Gene For Stroke Recovery

A New Link Discovered Between A Certain Gene And Stroke Recovery Could Offer A Second Chance For Millions

We may be getting the first pill to counteract the physical and mental aftermath of a mild stroke.


In the United States, strokes are a leading cause of disabilities, with more than six million Americans suffering from arm and leg weakness, poor muscular control, and memory lapses (amongst other symptoms) after even mild instances. This past week, UCLA scientists discovered a key link between a particular gene (known as CCR5) and recovery from strokes — namely, the fact that those patients who lacked CCR5 had an improved course of recovery from mild stroke than patients with the gene.

According to senior author Dr. S. Thomas Carmichael, chair of the neurology department at the David Geffen School of Medicine at UCLA, such a revelation may be a deciding factor in the formation of the first pill to counteract the physical and mental aftermath of mild stroke.

The CCR5 gene plays a plethora of roles as a member of the beta chemokine receptor family, a seven transmembrane protein similar to G Protein coupled receptors (GPCRs). Expressed by T cells and macrophages, this protein is known to be a co-receptor for macrophage tropic viruses such as HIV to enter host cells. Current data built upon from prior research suggests that suppressing CCR5 enhances neurons' ability to form new connections and rewire the brain after injury. A study performed in 2016 by UCLA neurobiologist Alcino Silva demonstrated that maraviroc, an FDA-approved drug that targets CCR5 in order to reduce the spread of HIV in patients, improved learning and memory in mice.

From this data, Carmichael hypothesized that maraviroc could also accelerate patients' rate of recovery from stroke. His team partnered with pharmacologist Esther Shohami at Hebrew University to test the drug's effectiveness in a mouse model, and concluded that maraviroc blocked CCR5 in mice and boosted their recovery from traumatic brain injury and stroke.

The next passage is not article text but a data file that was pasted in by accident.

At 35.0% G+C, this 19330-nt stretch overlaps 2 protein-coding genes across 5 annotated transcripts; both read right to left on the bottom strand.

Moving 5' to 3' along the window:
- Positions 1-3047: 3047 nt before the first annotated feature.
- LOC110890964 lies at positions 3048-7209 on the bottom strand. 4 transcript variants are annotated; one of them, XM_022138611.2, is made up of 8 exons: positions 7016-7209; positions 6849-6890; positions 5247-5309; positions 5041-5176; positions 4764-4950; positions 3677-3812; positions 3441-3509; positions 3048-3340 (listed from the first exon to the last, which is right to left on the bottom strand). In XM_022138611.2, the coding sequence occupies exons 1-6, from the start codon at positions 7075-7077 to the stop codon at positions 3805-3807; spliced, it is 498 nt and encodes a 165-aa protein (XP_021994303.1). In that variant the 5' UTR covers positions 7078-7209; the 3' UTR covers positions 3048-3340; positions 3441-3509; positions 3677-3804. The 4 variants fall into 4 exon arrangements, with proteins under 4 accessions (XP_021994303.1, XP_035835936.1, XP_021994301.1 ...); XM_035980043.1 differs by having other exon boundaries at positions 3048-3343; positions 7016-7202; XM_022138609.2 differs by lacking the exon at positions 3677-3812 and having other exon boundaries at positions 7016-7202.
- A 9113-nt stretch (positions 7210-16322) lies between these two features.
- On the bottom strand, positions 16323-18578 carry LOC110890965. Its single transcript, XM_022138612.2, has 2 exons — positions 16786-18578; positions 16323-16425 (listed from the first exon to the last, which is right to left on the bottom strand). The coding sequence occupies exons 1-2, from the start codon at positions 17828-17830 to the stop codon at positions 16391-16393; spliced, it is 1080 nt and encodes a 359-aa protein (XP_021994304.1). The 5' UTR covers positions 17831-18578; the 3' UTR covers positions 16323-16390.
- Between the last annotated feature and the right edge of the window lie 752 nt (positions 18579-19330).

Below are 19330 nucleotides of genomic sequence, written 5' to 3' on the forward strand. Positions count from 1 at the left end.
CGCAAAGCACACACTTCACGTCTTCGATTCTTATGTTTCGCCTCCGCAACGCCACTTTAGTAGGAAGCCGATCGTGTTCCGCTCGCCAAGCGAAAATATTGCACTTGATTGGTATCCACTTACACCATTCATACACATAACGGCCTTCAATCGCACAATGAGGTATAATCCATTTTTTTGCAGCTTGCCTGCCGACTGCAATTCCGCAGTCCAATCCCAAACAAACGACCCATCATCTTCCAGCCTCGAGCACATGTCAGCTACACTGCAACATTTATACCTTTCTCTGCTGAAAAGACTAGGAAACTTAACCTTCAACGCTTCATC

Armed with the knowledge that CCR5 deletion is a common genetic trait of Ashkenazi Jews, Carmichael and his team reached out to Tel Aviv University scientists (led by neuroscientist Einor Ben Assayag) who were following stroke patients in an observational study, documenting their improvements in movement following their incidents. Patients missing the CCR5 gene were found to have significantly greater recovery in motor skills, language, and sensory function. Approximately one year after stroke, these same patients also scored higher in tests assessing memory, verbal function and attention, as compared to patients expressing the CCR5 gene. The CCR5 deletion appears to enhance recovery by enabling plasticity, allowing neurons to make new connections to rewire the brain, and regain lost function.

The scientists' next steps will include launching of clinical trials testing the effectiveness of maraviroc on stroke patients with the CCR5 gene. While there is still a ways to go in terms of complete recuperation, these promising developments will surely be instrumental in the development of drugs and medical techniques designed to accelerate recovery from stroke through gene silencing.